Cats was a movie I didn’t know I needed until I saw it. I was excited as I told my plan to my wife. It’s New Year’s Eve, we should end 2020 in the most 2020 way possible, by finally watching the movie that everyone agreed was a disaster.
I was impressed with my own cleverness. I was going to enjoy how bad this was.
A few days earlier, I’d read this essay Guilty Pleasure or Yellow-Bellied Euphemism? by Anne Billson, where she talks about movies it’s OK to like and others that are, at best, “guilty pleasures”. I love the essay and have been thinking about the same thing myself. It’s encapsulated by something my son says a lot: “I like that movie…but it’s not very good.”
If you like it, then it must be good, right? What he means is that he likes The Transporter, but it’ll never be on the Criterion Channel. So, it does not count as quality cinema. It’s pleasurable but it’s not art.
And then we sat down to watch Cats. Now, I was pretty much entirely oblivious of the musical. We’d studied some of Eliot’s poems at school; Elaine Paige’s version of “Memory” was ubiquitous in my childhood in the 70s. But I had no idea what the story was about. And sure, I’d seen the photos in the articles, blog posts, and tweets that had lined up to kick the movie as it tumbled. But photos are not the same as movies.
It took about 5 minutes before I got that not-familiar movie-watching feeling. I like this. This is good.
This. Is. Good.
And as it went along, my feelings changed from this is good to this is really good. But how? Because this was a bad movie. Everyone said so. It was so bad, it was now a standing joke. It was a given in movie-comment world that this was a stinking failure…used as a kind of measuring stick to weigh up the stink of other movies. Sure, Wonder Woman 1984 doesn’t entirely work, you could say, but it’s not half as bad as Cats.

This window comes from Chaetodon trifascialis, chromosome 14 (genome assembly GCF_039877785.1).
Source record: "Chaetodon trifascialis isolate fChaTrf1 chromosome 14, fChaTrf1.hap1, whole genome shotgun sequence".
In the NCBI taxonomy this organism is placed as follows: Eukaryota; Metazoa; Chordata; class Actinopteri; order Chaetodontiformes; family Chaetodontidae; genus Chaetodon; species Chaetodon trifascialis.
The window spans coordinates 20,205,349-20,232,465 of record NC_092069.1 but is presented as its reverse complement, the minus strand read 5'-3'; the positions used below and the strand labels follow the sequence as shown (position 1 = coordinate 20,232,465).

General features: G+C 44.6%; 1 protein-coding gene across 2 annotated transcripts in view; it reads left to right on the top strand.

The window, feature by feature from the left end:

And I’m saying they’re wrong.
No, that’s not entirely true. I’m just saying you shouldn’t assume they’re right. Because they don’t know what you know.
When people said the human/cats looked ridiculous, eerie…just weird…they were wrong. At least to me – because I loved how they looked. They did look odd – they were, after all, humans with cat fur, tails, and ears. They didn’t look any odder than the aliens in Avatar. If you didn’t know anything about the movie at all, you would know that you were supposed to think of these creatures as cats. And I did.
I also loved the songs. I loved the sets. I loved the dancing. Idris Elba is an excellent baddie. Taylor Swift does a really good version of “Macavity”. Jennifer Hudson knocks “Memory” out of the park. Dame Judi and Sir Ian are delightful.
In short, Cats is a live-action cartoon that takes a much more theatrical approach than, say, the recent Disney so-called live action versions of The Lion King et al. It is not supposed to look real. It is supposed to look like that. If you love Cats – then you’re not wrong. Because movies are an entirely subjective experience. You might be in a minority…but a lot of what are now referred to as great movies were critical failures. If you think Cats deserves to be thought of as one of cinema’s great musicals, then your view is as valid as literally anyone else’s. For you, Cats can indeed be a great movie.
Even if it doesn’t ever make it to the Criterion Channel.